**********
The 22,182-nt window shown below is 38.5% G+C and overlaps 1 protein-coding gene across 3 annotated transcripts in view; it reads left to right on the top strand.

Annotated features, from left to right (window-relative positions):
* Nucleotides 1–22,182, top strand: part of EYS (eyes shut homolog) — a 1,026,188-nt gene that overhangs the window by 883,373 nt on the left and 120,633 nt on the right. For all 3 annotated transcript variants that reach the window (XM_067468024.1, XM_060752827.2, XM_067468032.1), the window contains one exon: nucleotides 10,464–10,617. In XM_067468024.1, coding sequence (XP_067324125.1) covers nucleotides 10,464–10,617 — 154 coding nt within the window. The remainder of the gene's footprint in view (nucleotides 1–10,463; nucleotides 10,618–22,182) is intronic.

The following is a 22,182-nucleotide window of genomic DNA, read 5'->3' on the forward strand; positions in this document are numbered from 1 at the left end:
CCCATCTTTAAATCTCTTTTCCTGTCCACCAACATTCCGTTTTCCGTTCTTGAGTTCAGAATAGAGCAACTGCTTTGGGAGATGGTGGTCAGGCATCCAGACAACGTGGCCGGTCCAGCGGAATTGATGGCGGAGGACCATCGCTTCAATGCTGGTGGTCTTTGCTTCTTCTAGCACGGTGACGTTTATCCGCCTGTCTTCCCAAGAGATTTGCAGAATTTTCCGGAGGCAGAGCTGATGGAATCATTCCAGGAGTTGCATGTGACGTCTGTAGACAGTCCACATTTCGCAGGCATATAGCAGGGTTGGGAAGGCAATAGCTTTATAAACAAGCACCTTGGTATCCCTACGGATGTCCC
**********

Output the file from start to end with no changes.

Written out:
The 22,182-nt window shown below is 38.5% G+C and overlaps 1 protein-coding gene across 3 annotated transcripts in view; it reads left to right on the top strand.

Annotated features, from left to right (window-relative positions):
* Nucleotides 1–22,182, top strand: part of EYS (eyes shut homolog) — a 1,026,188-nt gene that overhangs the window by 883,373 nt on the left and 120,633 nt on the right. For all 3 annotated transcript variants that reach the window (XM_067468024.1, XM_060752827.2, XM_067468032.1), the window contains one exon: nucleotides 10,464–10,617. In XM_067468024.1, coding sequence (XP_067324125.1) covers nucleotides 10,464–10,617 — 154 coding nt within the window. The remainder of the gene's footprint in view (nucleotides 1–10,463; nucleotides 10,618–22,182) is intronic.

The following is a 22,182-nucleotide window of genomic DNA, read 5'->3' on the forward strand; positions in this document are numbered from 1 at the left end:
CCCATCTTTAAATCTCTTTTCCTGTCCACCAACATTCCGTTTTCCGTTCTTGAGTTCAGAATAGAGCAACTGCTTTGGGAGATGGTGGTCAGGCATCCAGACAACGTGGCCGGTCCAGCGGAATTGATGGCGGAGGACCATCGCTTCAATGCTGGTGGTCTTTGCTTCTTCTAGCACGGTGACGTTTATCCGCCTGTCTTCCCAAGAGATTTGCAGAATTTTCCGGAGGCAGAGCTGATGGAATCATTCCAGGAGTTGCATGTGACGTCTGTAGACAGTCCACATTTCGCAGGCATATAGCAGGGTTGGGAAGGCAATAGCTTTATAAACAAGCACCTTGGTATCCCTACGGATGTCCC